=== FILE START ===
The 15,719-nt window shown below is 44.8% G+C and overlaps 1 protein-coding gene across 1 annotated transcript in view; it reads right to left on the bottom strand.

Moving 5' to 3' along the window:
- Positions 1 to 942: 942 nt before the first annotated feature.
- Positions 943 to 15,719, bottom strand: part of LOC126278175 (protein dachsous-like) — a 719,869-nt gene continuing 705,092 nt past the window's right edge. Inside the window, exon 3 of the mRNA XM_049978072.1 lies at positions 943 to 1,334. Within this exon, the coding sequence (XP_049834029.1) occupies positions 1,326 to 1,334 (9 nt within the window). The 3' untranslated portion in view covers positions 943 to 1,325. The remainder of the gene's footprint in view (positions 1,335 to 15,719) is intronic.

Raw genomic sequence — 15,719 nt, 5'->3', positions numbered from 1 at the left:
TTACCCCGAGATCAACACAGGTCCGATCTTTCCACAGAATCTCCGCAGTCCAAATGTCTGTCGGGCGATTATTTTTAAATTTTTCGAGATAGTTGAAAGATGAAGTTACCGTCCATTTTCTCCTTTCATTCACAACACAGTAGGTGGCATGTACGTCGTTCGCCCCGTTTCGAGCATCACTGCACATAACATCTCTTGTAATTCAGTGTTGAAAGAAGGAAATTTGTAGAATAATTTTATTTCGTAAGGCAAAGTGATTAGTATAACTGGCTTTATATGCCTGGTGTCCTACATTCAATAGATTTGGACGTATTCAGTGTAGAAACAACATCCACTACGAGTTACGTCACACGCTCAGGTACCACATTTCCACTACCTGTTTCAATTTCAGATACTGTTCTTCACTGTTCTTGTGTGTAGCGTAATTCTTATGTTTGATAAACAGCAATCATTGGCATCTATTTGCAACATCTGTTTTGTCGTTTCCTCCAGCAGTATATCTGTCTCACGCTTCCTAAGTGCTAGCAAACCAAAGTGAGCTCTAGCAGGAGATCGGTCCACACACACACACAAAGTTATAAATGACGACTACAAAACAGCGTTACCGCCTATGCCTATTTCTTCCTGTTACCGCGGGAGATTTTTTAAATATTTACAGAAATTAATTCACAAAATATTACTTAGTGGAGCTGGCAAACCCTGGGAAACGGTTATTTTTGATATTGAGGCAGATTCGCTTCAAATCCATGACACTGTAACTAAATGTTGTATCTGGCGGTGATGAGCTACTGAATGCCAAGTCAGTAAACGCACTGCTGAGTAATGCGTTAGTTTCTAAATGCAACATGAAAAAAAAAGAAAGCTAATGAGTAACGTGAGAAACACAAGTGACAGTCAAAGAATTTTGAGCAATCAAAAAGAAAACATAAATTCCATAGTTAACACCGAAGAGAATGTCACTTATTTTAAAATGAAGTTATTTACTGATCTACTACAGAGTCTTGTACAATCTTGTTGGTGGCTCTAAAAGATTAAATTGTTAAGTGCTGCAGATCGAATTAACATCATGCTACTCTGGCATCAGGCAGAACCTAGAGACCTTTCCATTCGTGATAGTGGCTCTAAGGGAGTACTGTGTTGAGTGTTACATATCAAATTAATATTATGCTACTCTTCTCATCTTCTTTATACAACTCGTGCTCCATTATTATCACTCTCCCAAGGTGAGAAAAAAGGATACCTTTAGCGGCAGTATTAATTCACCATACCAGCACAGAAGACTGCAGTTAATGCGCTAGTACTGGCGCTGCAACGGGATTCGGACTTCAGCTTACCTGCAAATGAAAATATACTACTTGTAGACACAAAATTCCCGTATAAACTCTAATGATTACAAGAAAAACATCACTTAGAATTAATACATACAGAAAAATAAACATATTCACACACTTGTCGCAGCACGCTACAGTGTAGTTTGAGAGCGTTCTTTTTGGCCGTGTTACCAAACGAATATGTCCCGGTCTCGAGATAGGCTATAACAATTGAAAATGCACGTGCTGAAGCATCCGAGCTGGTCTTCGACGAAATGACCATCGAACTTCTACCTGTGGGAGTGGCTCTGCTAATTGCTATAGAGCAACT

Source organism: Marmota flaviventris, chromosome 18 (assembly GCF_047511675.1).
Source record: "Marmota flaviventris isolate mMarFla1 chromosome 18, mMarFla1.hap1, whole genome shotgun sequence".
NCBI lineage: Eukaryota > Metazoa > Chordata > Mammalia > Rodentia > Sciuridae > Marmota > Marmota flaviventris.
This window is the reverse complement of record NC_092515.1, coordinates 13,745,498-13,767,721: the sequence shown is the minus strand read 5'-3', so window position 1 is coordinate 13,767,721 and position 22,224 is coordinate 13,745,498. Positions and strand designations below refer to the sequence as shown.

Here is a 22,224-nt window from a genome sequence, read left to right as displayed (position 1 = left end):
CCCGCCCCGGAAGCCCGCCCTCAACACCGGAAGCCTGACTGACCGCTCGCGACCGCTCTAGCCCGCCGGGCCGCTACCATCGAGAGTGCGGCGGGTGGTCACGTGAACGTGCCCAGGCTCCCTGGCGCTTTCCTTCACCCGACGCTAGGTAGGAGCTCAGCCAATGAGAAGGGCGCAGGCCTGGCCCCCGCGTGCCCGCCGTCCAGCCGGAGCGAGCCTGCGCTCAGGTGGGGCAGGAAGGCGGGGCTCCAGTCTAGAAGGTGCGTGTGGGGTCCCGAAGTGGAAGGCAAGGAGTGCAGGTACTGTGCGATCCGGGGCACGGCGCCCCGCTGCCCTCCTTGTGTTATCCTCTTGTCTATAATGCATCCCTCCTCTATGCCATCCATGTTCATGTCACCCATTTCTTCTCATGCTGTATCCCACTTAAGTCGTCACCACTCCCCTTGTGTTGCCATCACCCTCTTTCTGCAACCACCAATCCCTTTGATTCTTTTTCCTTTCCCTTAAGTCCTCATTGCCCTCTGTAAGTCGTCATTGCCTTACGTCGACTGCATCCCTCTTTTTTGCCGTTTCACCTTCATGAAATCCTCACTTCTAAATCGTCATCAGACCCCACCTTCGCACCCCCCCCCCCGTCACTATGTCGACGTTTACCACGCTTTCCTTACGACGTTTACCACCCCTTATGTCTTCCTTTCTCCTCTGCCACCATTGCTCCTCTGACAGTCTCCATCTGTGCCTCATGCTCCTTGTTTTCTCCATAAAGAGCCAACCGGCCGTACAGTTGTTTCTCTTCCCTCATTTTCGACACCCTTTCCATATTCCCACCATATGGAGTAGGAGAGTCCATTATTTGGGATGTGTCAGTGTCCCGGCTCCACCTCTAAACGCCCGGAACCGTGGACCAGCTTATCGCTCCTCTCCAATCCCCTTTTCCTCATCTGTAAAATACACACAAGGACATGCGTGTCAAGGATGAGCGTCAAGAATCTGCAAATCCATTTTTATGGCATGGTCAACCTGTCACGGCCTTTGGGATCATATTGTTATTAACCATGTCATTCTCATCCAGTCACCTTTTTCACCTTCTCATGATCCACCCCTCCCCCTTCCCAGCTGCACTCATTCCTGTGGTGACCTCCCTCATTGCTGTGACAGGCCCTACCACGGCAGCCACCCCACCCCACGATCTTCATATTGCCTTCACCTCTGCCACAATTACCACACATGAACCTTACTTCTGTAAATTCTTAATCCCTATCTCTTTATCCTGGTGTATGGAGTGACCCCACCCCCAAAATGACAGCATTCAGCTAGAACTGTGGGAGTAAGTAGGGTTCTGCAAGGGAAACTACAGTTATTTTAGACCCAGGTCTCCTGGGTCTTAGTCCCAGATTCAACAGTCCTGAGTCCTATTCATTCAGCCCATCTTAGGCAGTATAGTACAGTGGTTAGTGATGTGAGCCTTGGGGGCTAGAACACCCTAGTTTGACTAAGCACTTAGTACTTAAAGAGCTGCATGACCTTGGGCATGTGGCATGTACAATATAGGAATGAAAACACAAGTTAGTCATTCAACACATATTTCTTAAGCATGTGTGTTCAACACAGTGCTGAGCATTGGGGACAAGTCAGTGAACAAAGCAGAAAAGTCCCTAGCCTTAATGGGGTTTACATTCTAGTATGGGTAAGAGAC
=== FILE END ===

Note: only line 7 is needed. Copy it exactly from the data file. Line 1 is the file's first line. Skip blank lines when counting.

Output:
Source organism: Marmota flaviventris, chromosome 18 (assembly GCF_047511675.1).